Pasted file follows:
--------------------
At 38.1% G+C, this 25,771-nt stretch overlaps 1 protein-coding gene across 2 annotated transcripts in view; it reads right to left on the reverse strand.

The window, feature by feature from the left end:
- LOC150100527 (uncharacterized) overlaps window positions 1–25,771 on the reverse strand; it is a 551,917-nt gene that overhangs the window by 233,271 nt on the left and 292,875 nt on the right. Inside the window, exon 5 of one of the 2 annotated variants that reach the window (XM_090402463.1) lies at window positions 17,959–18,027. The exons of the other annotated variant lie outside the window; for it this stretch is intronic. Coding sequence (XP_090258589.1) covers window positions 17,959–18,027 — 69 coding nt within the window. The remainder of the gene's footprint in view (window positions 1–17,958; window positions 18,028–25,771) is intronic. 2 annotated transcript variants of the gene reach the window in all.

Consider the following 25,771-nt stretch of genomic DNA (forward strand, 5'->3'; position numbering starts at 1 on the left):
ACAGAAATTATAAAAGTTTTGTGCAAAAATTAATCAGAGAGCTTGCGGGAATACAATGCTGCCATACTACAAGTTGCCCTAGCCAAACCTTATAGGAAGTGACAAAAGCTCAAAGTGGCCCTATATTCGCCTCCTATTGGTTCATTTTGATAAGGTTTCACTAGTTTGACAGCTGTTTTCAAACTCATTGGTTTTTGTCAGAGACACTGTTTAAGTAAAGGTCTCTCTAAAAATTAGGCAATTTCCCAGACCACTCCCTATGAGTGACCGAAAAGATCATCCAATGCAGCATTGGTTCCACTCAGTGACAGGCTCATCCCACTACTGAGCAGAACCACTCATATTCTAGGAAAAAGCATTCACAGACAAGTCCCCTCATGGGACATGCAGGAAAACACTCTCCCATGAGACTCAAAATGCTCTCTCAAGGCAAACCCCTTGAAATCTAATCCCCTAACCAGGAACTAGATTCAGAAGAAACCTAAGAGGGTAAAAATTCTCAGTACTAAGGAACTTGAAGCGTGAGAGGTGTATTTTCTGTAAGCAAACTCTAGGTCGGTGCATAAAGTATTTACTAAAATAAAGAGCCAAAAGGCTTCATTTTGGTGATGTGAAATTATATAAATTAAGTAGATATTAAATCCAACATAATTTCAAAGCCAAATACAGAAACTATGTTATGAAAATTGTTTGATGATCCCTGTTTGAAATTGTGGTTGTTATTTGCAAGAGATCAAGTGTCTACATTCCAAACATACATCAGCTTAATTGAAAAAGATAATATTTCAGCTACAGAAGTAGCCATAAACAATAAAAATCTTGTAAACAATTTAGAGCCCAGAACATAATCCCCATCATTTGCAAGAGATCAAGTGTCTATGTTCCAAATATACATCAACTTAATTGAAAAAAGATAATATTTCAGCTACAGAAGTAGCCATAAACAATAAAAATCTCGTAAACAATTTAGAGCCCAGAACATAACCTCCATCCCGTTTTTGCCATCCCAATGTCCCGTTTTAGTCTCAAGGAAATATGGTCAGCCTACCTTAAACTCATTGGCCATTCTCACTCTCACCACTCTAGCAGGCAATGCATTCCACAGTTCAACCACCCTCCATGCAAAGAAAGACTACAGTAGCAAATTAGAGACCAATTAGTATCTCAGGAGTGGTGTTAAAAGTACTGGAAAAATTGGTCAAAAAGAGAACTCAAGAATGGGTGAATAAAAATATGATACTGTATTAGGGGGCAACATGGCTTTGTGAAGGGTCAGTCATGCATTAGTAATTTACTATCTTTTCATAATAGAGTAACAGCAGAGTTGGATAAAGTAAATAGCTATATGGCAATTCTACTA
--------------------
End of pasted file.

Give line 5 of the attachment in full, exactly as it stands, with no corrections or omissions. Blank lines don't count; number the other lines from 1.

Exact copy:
ACAGAAATTATAAAAGTTTTGTGCAAAAATTAATCAGAGAGCTTGCGGGAATACAATGCTGCCATACTACAAGTTGCCCTAGCCAAACCTTATAGGAAGTGACAAAAGCTCAAAGTGGCCCTATATTCGCCTCCTATTGGTTCATTTTGATAAGGTTTCACTAGTTTGACAGCTGTTTTCAAACTCATTGGTTTTTGTCAGAGACACTGTTTAAGTAAAGGTCTCTCTAAAAATTAGGCAATTTCCCAGACCACTCCCTATGAGTGACCGAAAAGATCATCCAATGCAGCATTGGTTCCACTCAGTGACAGGCTCATCCCACTACTGAGCAGAACCACTCATATTCTAGGAAAAAGCATTCACAGACAAGTCCCCTCATGGGACATGCAGGAAAACACTCTCCCATGAGACTCAAAATGCTCTCTCAAGGCAAACCCCTTGAAATCTAATCCCCTAACCAGGAACTAGATTCAGAAGAAACCTAAGAGGGTAAAAATTCTCAGTACTAAGGAACTTGAAGCGTGAGAGGTGTATTTTCTGTAAGCAAACTCTAGGTCGGTGCATAAAGTATTTACTAAAATAAAGAGCCAAAAGGCTTCATTTTGGTGATGTGAAATTATATAAATTAAGTAGATATTAAATCCAACATAATTTCAAAGCCAAATACAGAAACTATGTTATGAAAATTGTTTGATGATCCCTGTTTGAAATTGTGGTTGTTATTTGCAAGAGATCAAGTGTCTACATTCCAAACATACATCAGCTTAATTGAAAAAGATAATATTTCAGCTACAGAAGTAGCCATAAACAATAAAAATCTTGTAAACAATTTAGAGCCCAGAACATAATCCCCATCATTTGCAAGAGATCAAGTGTCTATGTTCCAAATATACATCAACTTAATTGAAAAAAGATAATATTTCAGCTACAGAAGTAGCCATAAACAATAAAAATCTCGTAAACAATTTAGAGCCCAGAACATAACCTCCATCCCGTTTTTGCCATCCCAATGTCCCGTTTTAGTCTCAAGGAAATATGGTCAGCCTACCTTAAACTCATTGGCCATTCTCACTCTCACCACTCTAGCAGGCAATGCATTCCACAGTTCAACCACCCTCCATGCAAAGAAAGACTACAGTAGCAAATTAGAGACCAATTAGTATCTCAGGAGTGGTGTTAAAAGTACTGGAAAAATTGGTCAAAAAGAGAACTCAAGAATGGGTGAATAAAAATATGATACTGTATTAGGGGGCAACATGGCTTTGTGAAGGGTCAGTCATGCATTAGTAATTTACTATCTTTTCATAATAGAGTAACAGCAGAGTTGGATAAAGTAAATAGCTATATGGCAATTCTACTA